A consumer report article on the amount of pathogens being found in chicken sold in stores and reminding readers to cook chicken properly!
Why a recall of tainted beef didn't include school lunches
School lunches are still very much a hot topic in the food safety world as a recall of tainted beef didn’t include school lunches despite 39 people in 11 different states being reported sick.
UPDATE 1-US warns Tyson on seafood violations at Texas site
Tyson Foods, Inc. has been warned by U.S. regulators about violations in their Texas plant where seafood sauces and soups were “prepared, packed or held under insanitary conditions whereby they may have been rendered injurious to health…”
Tales From the Crypt: Gross Food Stories
An interesting (and disgusting) blog post about chicken coop waste being fed to cattle which would then be unsafe for human consumption
Paralyzed Woman Sues Cargill in E. coli Lawsuit for $100,000,000
A legal food safety blog post about a young woman who was left paralyzed by eating a burger tainted by E.coli.

Thursday, December 3, 2009

Linda: A Victim of Foodborne Illness

We have been very busy these past few weeks at S.T.O.P.--traveling, fund raising, educating and advocating--all in order to help protect our nation’s food supply.  In spite of all this activity, I never forget why I do this:  to prevent people getting sick from devastating foodborne illnesses that damage lives forever.  I do this for people like Linda, a young woman in her 20’s, who should have the whole world ahead of her. But due to long-term consequences from the E. coli-contaminated meat that she ate when she was 6 years old, her life is different than most women her age.

When she was 6 years old, Linda’s mom took her and her 2 year old brother out to get cheeseburgers for lunch. How could she know that this meal would change their lives forever? Shortly afterward, Linda and her brother became ill with horrible stomach cramping, diarrhea, and vomiting. Her situation worsened and ultimately her kidneys were failing. She was diagnosed with Hemolytic Uremic Syndrome (HUS) due to E. coli poisoning, and sent to the Children's Hospital. Once admitted, she was given blood transfusions and remained on dialysis for three weeks. She ended up missed two months of first grade, which set her behind in reading for two years.

After several years, her kidneys were functioning at a normal level again.  Aside from suffering from severe depression from junior high to high school, it seemed she had left her experience with E. coli behind her. However, in her senior year of high school she woke up with Bell's Palsy, and spent another week in the hospital where she and was now diagnosed with chronic kidney failure. Her kidneys were functioning at 35% and doctors predicted she would need a kidney transplant by the time she reached her forties. Unfortunately, after a successful year at Art College, she began to feel lethargic and fall behind in her classes only to find that she would need a transplant by the time she graduated.  In October of 2006, her mom donated a kidney to her in a pre-emptive transplant surgery.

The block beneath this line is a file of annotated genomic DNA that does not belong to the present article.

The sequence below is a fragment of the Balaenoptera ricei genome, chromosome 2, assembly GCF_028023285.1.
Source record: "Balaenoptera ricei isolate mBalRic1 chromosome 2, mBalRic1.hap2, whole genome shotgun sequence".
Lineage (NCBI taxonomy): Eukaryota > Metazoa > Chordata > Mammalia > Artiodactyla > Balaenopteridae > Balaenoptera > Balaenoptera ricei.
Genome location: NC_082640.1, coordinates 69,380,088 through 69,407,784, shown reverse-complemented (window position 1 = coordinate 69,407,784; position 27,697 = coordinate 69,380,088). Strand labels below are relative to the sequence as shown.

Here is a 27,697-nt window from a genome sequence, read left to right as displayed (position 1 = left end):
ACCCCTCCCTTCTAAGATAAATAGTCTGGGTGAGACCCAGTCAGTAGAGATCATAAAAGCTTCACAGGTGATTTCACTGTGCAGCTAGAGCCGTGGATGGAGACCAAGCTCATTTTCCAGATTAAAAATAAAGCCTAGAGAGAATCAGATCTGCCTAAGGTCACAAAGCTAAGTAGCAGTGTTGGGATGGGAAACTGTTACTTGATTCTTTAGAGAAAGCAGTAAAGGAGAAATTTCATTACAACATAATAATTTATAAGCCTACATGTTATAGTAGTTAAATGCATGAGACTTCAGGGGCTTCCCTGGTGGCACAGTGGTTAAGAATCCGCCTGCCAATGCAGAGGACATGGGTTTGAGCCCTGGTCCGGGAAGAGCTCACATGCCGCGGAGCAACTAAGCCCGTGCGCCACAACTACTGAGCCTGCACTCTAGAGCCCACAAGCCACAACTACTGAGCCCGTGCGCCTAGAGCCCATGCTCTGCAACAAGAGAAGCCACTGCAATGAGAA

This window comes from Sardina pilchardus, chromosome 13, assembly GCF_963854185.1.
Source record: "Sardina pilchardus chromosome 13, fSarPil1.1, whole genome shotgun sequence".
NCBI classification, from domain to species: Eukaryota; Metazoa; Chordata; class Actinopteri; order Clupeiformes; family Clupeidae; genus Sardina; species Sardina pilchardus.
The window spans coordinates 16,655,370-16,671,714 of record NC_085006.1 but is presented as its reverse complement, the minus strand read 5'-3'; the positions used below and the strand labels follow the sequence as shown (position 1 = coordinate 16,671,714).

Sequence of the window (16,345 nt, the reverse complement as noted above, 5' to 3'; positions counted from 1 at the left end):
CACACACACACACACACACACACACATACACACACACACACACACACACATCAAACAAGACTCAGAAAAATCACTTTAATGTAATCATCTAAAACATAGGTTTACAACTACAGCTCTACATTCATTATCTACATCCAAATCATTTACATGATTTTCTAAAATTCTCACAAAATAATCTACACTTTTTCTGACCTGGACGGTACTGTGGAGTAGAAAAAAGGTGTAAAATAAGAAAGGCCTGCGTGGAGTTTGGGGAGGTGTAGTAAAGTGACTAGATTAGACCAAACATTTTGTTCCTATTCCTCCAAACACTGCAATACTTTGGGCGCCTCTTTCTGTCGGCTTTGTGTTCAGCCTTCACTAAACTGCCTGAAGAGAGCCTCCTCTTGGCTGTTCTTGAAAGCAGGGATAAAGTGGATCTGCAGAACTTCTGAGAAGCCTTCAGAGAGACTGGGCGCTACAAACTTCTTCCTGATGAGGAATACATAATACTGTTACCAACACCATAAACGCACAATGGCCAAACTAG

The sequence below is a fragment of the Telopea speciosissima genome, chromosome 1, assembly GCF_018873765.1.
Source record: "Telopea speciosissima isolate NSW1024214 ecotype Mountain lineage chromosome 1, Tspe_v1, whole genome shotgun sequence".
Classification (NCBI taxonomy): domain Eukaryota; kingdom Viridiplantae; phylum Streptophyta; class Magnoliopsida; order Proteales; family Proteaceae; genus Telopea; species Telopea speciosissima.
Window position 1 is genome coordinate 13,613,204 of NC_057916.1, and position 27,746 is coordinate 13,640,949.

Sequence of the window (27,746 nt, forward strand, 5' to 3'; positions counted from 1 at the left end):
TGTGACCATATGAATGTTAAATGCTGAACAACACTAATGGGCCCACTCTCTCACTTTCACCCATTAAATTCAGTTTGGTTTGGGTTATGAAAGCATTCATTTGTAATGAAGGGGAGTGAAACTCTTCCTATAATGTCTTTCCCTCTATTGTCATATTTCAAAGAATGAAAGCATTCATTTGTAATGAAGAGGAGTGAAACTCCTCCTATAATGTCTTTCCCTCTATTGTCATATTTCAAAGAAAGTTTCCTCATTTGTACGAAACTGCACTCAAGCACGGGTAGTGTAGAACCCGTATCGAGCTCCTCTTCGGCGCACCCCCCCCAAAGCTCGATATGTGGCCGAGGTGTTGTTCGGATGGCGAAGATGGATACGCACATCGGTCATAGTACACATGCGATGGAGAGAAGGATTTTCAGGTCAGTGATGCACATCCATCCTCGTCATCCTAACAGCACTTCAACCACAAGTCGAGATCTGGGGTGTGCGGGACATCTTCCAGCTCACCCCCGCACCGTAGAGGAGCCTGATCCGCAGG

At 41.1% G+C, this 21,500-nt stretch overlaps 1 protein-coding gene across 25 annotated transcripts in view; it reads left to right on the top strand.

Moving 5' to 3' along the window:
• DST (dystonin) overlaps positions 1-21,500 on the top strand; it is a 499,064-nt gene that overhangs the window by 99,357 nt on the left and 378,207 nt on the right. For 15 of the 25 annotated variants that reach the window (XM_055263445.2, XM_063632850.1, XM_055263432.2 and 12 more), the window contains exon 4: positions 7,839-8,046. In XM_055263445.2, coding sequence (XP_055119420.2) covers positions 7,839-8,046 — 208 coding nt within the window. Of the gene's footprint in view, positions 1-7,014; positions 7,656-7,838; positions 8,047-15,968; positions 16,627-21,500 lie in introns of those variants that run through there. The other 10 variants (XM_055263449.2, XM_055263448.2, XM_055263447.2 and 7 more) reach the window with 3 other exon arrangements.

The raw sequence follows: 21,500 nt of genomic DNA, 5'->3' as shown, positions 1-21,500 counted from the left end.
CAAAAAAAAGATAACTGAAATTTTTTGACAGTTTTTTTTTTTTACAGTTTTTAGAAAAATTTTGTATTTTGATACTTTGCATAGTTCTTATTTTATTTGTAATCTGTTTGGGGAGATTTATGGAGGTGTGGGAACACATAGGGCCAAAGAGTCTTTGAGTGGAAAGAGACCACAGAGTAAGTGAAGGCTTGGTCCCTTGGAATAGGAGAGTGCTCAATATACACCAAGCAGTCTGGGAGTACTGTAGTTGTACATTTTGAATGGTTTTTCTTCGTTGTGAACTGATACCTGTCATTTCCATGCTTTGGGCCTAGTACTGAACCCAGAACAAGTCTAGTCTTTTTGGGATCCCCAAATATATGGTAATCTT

The entire ordeal caused her to be two semesters behind in school, terrified about finding health insurance and worried about being able to pay off all her medical bills.  She has to take 12 different medications a day and have her blood drawn once a month.  She had to give up the one job she ever truly loved- working at an animal hospital-  because infection from contact with animals posed too great a risk.  The emotional consequences she’s faced have been immense—low self-esteem from kidney transplant scars and bulges, guilt from feeling that her parents’ divorce was due to stress from her illness, and concern for what the future may hold for her younger brother due to the infection he suffered as well as the effects of watching his sister struggle and go through so many hospitalizations.

At Safe Tables Our Priority we work hard to help victims like Linda; we introduced her to another victim her age with a similar experience, and have assisted and empowered her to tell her story. Our goal is not only to prevent foodborne illness, but also to aid those who have fallen ill.  If you haven’t already done so, sign up for our free S.T.O.P. E-alerts now, and get regular updates on outbreaks and recalled foods in the marketplace in order to keep something like this from happening to you or your family.